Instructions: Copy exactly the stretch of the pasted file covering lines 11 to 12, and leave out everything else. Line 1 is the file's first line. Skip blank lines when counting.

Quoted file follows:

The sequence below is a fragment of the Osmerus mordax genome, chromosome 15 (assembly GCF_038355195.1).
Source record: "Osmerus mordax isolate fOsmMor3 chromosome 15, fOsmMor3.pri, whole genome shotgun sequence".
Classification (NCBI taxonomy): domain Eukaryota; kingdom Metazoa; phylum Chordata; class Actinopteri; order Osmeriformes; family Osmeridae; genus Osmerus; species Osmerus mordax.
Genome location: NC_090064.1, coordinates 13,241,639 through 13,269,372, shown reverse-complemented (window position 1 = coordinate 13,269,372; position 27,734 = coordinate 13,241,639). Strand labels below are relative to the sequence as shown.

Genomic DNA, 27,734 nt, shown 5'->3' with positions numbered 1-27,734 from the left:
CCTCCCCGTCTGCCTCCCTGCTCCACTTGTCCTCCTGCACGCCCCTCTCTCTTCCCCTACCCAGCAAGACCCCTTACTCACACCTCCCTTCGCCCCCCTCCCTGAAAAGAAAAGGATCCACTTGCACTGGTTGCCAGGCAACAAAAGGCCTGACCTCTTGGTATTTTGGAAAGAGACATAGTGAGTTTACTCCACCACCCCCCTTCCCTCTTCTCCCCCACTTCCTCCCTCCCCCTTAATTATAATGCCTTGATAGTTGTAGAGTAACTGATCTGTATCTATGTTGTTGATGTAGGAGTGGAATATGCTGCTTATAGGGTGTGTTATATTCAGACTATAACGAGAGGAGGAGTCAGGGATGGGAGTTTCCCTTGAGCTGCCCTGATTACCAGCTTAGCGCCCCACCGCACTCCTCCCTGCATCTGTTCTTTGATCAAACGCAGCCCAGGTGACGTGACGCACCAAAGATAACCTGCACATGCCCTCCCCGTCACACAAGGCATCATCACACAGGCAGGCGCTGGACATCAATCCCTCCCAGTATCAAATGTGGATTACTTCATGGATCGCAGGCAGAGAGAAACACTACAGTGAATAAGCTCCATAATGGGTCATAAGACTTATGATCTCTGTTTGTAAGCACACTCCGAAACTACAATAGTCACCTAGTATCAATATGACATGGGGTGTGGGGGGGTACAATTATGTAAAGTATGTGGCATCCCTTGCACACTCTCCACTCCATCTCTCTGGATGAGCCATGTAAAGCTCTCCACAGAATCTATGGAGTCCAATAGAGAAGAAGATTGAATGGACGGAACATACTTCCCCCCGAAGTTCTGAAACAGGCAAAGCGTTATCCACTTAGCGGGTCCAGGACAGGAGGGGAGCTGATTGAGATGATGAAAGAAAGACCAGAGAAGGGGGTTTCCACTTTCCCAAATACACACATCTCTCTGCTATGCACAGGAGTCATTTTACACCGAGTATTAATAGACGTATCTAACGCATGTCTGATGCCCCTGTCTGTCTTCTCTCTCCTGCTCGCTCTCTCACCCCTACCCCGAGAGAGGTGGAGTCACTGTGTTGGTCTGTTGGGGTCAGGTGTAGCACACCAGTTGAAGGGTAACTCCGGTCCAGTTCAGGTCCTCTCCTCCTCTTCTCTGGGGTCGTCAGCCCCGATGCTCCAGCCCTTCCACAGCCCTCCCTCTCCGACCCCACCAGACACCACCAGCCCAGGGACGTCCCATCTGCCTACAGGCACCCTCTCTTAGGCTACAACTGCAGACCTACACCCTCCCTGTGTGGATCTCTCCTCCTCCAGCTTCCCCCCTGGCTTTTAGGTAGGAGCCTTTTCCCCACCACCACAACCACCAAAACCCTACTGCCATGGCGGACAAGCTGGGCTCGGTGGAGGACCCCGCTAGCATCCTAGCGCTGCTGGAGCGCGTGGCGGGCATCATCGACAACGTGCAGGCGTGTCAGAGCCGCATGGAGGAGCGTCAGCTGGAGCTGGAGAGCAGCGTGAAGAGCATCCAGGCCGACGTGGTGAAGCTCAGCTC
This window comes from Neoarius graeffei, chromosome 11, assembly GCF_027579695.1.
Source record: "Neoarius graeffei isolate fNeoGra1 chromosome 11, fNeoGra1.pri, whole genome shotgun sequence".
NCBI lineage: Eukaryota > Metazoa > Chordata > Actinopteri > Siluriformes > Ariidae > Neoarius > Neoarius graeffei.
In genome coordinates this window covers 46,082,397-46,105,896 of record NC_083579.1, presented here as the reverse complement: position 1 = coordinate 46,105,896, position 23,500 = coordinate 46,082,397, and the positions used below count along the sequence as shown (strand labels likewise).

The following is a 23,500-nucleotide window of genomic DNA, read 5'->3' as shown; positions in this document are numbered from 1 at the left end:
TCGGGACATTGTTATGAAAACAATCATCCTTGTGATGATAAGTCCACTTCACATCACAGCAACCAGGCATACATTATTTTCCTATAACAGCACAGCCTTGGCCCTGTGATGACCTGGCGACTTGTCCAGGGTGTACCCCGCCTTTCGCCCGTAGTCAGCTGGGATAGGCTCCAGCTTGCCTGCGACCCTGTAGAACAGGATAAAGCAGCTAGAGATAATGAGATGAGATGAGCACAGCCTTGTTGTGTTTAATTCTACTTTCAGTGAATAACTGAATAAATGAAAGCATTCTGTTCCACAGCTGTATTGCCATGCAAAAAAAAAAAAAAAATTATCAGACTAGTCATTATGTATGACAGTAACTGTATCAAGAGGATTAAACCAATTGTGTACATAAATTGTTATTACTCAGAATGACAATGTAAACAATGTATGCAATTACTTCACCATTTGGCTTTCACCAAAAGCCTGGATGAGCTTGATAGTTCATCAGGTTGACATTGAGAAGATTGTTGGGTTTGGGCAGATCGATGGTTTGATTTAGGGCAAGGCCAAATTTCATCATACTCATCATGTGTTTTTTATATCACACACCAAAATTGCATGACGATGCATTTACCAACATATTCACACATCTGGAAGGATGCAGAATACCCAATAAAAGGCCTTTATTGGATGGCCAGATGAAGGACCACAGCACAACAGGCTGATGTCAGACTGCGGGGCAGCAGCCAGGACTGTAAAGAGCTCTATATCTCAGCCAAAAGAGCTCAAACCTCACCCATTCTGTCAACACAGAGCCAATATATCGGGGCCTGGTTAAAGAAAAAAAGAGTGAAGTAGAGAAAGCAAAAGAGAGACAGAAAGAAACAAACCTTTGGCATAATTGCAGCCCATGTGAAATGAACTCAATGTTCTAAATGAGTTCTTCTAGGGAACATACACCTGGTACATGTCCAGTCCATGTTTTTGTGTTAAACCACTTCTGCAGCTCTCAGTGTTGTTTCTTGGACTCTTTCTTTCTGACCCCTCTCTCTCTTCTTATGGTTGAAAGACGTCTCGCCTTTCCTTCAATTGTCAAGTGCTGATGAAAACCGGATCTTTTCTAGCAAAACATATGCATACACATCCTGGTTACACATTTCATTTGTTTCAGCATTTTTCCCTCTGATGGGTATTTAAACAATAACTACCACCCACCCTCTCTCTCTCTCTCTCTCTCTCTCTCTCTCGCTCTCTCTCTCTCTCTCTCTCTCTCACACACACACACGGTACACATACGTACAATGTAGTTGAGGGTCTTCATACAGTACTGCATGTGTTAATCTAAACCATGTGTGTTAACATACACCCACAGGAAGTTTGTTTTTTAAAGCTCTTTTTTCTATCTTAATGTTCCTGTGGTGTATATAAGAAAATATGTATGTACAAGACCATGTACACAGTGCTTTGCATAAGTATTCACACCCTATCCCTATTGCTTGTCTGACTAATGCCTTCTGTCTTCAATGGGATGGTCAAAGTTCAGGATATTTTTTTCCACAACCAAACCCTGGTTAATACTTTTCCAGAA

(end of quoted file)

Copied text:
The following is a 23,500-nucleotide window of genomic DNA, read 5'->3' as shown; positions in this document are numbered from 1 at the left end:
TCGGGACATTGTTATGAAAACAATCATCCTTGTGATGATAAGTCCACTTCACATCACAGCAACCAGGCATACATTATTTTCCTATAACAGCACAGCCTTGGCCCTGTGATGACCTGGCGACTTGTCCAGGGTGTACCCCGCCTTTCGCCCGTAGTCAGCTGGGATAGGCTCCAGCTTGCCTGCGACCCTGTAGAACAGGATAAAGCAGCTAGAGATAATGAGATGAGATGAGCACAGCCTTGTTGTGTTTAATTCTACTTTCAGTGAATAACTGAATAAATGAAAGCATTCTGTTCCACAGCTGTATTGCCATGCAAAAAAAAAAAAAAAATTATCAGACTAGTCATTATGTATGACAGTAACTGTATCAAGAGGATTAAACCAATTGTGTACATAAATTGTTATTACTCAGAATGACAATGTAAACAATGTATGCAATTACTTCACCATTTGGCTTTCACCAAAAGCCTGGATGAGCTTGATAGTTCATCAGGTTGACATTGAGAAGATTGTTGGGTTTGGGCAGATCGATGGTTTGATTTAGGGCAAGGCCAAATTTCATCATACTCATCATGTGTTTTTTATATCACACACCAAAATTGCATGACGATGCATTTACCAACATATTCACACATCTGGAAGGATGCAGAATACCCAATAAAAGGCCTTTATTGGATGGCCAGATGAAGGACCACAGCACAACAGGCTGATGTCAGACTGCGGGGCAGCAGCCAGGACTGTAAAGAGCTCTATATCTCAGCCAAAAGAGCTCAAACCTCACCCATTCTGTCAACACAGAGCCAATATATCGGGGCCTGGTTAAAGAAAAAAAGAGTGAAGTAGAGAAAGCAAAAGAGAGACAGAAAGAAACAAACCTTTGGCATAATTGCAGCCCATGTGAAATGAACTCAATGTTCTAAATGAGTTCTTCTAGGGAACATACACCTGGTACATGTCCAGTCCATGTTTTTGTGTTAAACCACTTCTGCAGCTCTCAGTGTTGTTTCTTGGACTCTTTCTTTCTGACCCCTCTCTCTCTTCTTATGGTTGAAAGACGTCTCGCCTTTCCTTCAATTGTCAAGTGCTGATGAAAACCGGATCTTTTCTAGCAAAACATATGCATACACATCCTGGTTACACATTTCATTTGTTTCAGCATTTTTCCCTCTGATGGGTATTTAAACAATAACTACCACCCACCCTCTCTCTCTCTCTCTCTCTCTCTCTCTCTCGCTCTCTCTCTCTCTCTCTCTCTCTCACACACACACACGGTACACATACGTACAATGTAGTTGAGGGTCTTCATACAGTACTGCATGTGTTAATCTAAACCATGTGTGTTAACATACACCCACAGGAAGTTTGTTTTTTAAAGCTCTTTTTTCTATCTTAATGTTCCTGTGGTGTATATAAGAAAATATGTATGTACAAGACCATGTACACAGTGCTTTGCATAAGTATTCACACCCTATCCCTATTGCTTGTCTGACTAATGCCTTCTGTCTTCAATGGGATGGTCAAAGTTCAGGATATTTTTTTCCACAACCAAACCCTGGTTAATACTTTTCCAGAA